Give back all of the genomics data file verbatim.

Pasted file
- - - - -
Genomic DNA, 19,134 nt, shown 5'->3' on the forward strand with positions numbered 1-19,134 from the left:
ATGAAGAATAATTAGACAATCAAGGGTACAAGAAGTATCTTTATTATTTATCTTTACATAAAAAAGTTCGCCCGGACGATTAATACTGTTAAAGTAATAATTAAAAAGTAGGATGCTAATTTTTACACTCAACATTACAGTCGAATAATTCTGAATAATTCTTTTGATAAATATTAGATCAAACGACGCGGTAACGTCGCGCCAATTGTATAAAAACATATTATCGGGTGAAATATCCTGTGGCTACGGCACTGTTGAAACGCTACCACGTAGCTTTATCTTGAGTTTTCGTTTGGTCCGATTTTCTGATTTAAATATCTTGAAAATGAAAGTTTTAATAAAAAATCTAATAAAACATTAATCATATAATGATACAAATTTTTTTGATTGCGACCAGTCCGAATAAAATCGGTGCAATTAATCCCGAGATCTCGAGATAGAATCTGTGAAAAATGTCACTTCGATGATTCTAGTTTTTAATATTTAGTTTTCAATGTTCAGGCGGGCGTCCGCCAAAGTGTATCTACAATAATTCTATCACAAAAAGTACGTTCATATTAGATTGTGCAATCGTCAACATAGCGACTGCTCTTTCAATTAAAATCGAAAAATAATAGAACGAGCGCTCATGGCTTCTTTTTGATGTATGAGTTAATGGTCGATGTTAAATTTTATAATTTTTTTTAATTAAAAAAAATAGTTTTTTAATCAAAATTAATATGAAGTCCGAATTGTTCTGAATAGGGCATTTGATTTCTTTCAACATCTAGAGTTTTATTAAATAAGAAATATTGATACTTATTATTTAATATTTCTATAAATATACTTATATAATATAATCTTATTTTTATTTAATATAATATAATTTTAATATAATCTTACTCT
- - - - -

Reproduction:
Genomic DNA, 19,134 nt, shown 5'->3' on the forward strand with positions numbered 1-19,134 from the left:
ATGAAGAATAATTAGACAATCAAGGGTACAAGAAGTATCTTTATTATTTATCTTTACATAAAAAAGTTCGCCCGGACGATTAATACTGTTAAAGTAATAATTAAAAAGTAGGATGCTAATTTTTACACTCAACATTACAGTCGAATAATTCTGAATAATTCTTTTGATAAATATTAGATCAAACGACGCGGTAACGTCGCGCCAATTGTATAAAAACATATTATCGGGTGAAATATCCTGTGGCTACGGCACTGTTGAAACGCTACCACGTAGCTTTATCTTGAGTTTTCGTTTGGTCCGATTTTCTGATTTAAATATCTTGAAAATGAAAGTTTTAATAAAAAATCTAATAAAACATTAATCATATAATGATACAAATTTTTTTGATTGCGACCAGTCCGAATAAAATCGGTGCAATTAATCCCGAGATCTCGAGATAGAATCTGTGAAAAATGTCACTTCGATGATTCTAGTTTTTAATATTTAGTTTTCAATGTTCAGGCGGGCGTCCGCCAAAGTGTATCTACAATAATTCTATCACAAAAAGTACGTTCATATTAGATTGTGCAATCGTCAACATAGCGACTGCTCTTTCAATTAAAATCGAAAAATAATAGAACGAGCGCTCATGGCTTCTTTTTGATGTATGAGTTAATGGTCGATGTTAAATTTTATAATTTTTTTTAATTAAAAAAAATAGTTTTTTAATCAAAATTAATATGAAGTCCGAATTGTTCTGAATAGGGCATTTGATTTCTTTCAACATCTAGAGTTTTATTAAATAAGAAATATTGATACTTATTATTTAATATTTCTATAAATATACTTATATAATATAATCTTATTTTTATTTAATATAATATAATTTTAATATAATCTTACTCT